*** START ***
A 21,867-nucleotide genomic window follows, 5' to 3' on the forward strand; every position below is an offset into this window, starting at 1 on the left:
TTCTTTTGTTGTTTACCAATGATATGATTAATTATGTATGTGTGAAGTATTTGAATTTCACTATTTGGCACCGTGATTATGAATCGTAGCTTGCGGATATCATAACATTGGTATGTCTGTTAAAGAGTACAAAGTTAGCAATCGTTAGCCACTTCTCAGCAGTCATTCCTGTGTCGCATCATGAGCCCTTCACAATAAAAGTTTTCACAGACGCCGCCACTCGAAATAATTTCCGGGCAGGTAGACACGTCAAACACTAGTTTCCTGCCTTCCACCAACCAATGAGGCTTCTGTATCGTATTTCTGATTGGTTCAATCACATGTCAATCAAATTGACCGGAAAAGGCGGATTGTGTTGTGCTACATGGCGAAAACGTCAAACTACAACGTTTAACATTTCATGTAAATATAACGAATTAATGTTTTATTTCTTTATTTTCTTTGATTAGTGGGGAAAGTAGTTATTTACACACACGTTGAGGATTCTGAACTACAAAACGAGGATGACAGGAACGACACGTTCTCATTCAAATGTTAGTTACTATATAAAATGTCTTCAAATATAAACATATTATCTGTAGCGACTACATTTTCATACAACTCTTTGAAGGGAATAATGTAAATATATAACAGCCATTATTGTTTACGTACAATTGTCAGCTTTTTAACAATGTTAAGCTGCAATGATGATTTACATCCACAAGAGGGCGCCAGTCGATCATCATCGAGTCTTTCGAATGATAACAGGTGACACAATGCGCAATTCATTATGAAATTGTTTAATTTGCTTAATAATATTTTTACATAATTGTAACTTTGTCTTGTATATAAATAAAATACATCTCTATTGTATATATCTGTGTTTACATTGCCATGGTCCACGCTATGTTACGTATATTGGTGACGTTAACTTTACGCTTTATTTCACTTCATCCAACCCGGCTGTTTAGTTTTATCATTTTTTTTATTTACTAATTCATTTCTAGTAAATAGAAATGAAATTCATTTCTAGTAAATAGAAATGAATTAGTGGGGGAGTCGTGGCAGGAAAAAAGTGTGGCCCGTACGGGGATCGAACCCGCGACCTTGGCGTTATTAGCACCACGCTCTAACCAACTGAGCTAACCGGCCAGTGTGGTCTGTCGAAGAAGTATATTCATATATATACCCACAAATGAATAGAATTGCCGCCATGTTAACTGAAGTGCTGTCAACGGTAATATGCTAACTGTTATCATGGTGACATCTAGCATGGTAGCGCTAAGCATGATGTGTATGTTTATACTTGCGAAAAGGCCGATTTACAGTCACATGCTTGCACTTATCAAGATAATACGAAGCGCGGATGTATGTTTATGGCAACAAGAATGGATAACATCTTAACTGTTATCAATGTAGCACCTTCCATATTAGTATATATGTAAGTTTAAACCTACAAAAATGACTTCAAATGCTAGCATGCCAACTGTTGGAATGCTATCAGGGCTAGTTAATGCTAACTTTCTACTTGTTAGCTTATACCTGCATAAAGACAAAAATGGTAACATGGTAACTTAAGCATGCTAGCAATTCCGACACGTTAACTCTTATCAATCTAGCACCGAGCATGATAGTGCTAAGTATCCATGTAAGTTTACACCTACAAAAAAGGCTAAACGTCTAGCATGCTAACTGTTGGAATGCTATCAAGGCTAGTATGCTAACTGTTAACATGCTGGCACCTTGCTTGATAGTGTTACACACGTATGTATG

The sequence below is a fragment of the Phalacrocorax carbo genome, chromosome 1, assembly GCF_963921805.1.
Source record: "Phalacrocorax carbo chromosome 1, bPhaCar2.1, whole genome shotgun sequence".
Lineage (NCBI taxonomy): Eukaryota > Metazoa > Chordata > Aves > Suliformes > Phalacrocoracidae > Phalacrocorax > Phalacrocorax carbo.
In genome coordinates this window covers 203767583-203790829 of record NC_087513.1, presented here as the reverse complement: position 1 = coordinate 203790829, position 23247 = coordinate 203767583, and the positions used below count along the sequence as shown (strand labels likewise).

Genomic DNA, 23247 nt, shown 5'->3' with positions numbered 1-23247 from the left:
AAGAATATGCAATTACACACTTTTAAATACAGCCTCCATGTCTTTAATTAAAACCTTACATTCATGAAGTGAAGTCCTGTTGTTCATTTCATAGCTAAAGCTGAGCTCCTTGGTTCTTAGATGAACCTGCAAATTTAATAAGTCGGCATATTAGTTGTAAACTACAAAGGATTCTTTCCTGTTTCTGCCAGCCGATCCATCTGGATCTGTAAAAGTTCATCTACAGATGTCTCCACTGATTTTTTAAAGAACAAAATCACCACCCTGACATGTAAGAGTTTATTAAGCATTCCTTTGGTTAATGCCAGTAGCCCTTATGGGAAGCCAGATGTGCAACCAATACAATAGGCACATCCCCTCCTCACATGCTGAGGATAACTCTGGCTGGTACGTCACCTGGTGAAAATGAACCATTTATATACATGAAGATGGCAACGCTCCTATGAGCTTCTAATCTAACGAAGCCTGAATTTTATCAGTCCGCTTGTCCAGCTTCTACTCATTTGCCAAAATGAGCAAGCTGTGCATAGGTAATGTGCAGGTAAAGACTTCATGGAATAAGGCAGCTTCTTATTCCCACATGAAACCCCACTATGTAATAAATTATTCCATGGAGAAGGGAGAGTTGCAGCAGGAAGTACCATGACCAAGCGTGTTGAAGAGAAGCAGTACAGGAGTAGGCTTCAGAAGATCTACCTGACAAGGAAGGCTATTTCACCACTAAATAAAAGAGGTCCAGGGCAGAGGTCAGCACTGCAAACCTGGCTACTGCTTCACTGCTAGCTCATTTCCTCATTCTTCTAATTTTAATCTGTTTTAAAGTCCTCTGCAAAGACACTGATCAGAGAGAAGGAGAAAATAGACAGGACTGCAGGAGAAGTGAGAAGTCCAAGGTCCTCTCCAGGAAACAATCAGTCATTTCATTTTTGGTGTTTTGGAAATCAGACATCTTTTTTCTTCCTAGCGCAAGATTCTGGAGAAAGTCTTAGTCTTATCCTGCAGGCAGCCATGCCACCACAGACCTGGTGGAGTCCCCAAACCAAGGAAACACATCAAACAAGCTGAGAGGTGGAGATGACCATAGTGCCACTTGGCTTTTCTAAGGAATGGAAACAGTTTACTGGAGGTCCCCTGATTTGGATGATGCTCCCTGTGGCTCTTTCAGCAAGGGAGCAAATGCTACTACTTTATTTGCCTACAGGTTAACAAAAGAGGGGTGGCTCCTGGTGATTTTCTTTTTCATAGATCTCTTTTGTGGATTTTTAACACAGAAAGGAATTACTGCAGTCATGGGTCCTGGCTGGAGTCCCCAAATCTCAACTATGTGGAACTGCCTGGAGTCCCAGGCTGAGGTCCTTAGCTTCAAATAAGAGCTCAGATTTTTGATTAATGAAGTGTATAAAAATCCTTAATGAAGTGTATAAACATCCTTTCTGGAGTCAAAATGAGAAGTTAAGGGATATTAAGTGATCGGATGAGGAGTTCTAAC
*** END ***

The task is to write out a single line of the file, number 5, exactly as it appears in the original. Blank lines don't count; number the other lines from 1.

Lineage (NCBI taxonomy): Eukaryota > Metazoa > Chordata > Aves > Suliformes > Phalacrocoracidae > Phalacrocorax > Phalacrocorax carbo.